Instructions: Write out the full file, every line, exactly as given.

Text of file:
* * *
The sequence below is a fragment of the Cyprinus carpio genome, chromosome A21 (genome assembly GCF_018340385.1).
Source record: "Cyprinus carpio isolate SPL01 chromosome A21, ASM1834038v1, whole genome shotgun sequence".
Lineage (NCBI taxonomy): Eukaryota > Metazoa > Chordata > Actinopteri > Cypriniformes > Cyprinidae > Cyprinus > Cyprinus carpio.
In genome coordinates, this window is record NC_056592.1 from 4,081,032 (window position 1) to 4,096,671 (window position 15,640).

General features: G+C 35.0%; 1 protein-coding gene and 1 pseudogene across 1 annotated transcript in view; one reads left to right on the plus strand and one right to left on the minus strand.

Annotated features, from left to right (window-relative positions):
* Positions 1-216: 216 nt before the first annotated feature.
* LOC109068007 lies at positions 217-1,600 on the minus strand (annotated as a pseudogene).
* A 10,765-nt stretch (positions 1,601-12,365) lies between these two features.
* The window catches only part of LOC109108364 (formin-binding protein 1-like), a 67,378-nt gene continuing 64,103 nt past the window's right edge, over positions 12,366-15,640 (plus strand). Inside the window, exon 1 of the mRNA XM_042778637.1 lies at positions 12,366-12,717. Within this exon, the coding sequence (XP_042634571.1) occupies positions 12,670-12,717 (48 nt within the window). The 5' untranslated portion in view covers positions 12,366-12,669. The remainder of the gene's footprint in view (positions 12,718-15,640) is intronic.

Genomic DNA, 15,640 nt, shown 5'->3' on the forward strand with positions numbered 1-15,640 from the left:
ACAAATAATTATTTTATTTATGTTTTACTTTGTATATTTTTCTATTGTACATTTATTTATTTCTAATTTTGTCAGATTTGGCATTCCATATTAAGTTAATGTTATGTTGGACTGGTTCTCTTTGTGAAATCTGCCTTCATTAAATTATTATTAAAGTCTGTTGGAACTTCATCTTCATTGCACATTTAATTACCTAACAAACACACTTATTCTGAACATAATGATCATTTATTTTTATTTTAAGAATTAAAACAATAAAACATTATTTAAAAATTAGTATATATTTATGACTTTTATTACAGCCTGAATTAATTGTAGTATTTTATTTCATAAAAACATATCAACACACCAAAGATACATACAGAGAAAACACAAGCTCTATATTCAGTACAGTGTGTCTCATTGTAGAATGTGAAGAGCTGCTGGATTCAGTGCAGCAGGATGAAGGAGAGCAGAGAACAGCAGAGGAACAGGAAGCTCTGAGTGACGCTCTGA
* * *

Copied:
The sequence below is a fragment of the Cyprinus carpio genome, chromosome A21 (genome assembly GCF_018340385.1).
Source record: "Cyprinus carpio isolate SPL01 chromosome A21, ASM1834038v1, whole genome shotgun sequence".
Lineage (NCBI taxonomy): Eukaryota > Metazoa > Chordata > Actinopteri > Cypriniformes > Cyprinidae > Cyprinus > Cyprinus carpio.
In genome coordinates, this window is record NC_056592.1 from 4,081,032 (window position 1) to 4,096,671 (window position 15,640).

General features: G+C 35.0%; 1 protein-coding gene and 1 pseudogene across 1 annotated transcript in view; one reads left to right on the plus strand and one right to left on the minus strand.

Annotated features, from left to right (window-relative positions):
* Positions 1-216: 216 nt before the first annotated feature.
* LOC109068007 lies at positions 217-1,600 on the minus strand (annotated as a pseudogene).
* A 10,765-nt stretch (positions 1,601-12,365) lies between these two features.
* The window catches only part of LOC109108364 (formin-binding protein 1-like), a 67,378-nt gene continuing 64,103 nt past the window's right edge, over positions 12,366-15,640 (plus strand). Inside the window, exon 1 of the mRNA XM_042778637.1 lies at positions 12,366-12,717. Within this exon, the coding sequence (XP_042634571.1) occupies positions 12,670-12,717 (48 nt within the window). The 5' untranslated portion in view covers positions 12,366-12,669. The remainder of the gene's footprint in view (positions 12,718-15,640) is intronic.

Genomic DNA, 15,640 nt, shown 5'->3' on the forward strand with positions numbered 1-15,640 from the left:
ACAAATAATTATTTTATTTATGTTTTACTTTGTATATTTTTCTATTGTACATTTATTTATTTCTAATTTTGTCAGATTTGGCATTCCATATTAAGTTAATGTTATGTTGGACTGGTTCTCTTTGTGAAATCTGCCTTCATTAAATTATTATTAAAGTCTGTTGGAACTTCATCTTCATTGCACATTTAATTACCTAACAAACACACTTATTCTGAACATAATGATCATTTATTTTTATTTTAAGAATTAAAACAATAAAACATTATTTAAAAATTAGTATATATTTATGACTTTTATTACAGCCTGAATTAATTGTAGTATTTTATTTCATAAAAACATATCAACACACCAAAGATACATACAGAGAAAACACAAGCTCTATATTCAGTACAGTGTGTCTCATTGTAGAATGTGAAGAGCTGCTGGATTCAGTGCAGCAGGATGAAGGAGAGCAGAGAACAGCAGAGGAACAGGAAGCTCTGAGTGACGCTCTGA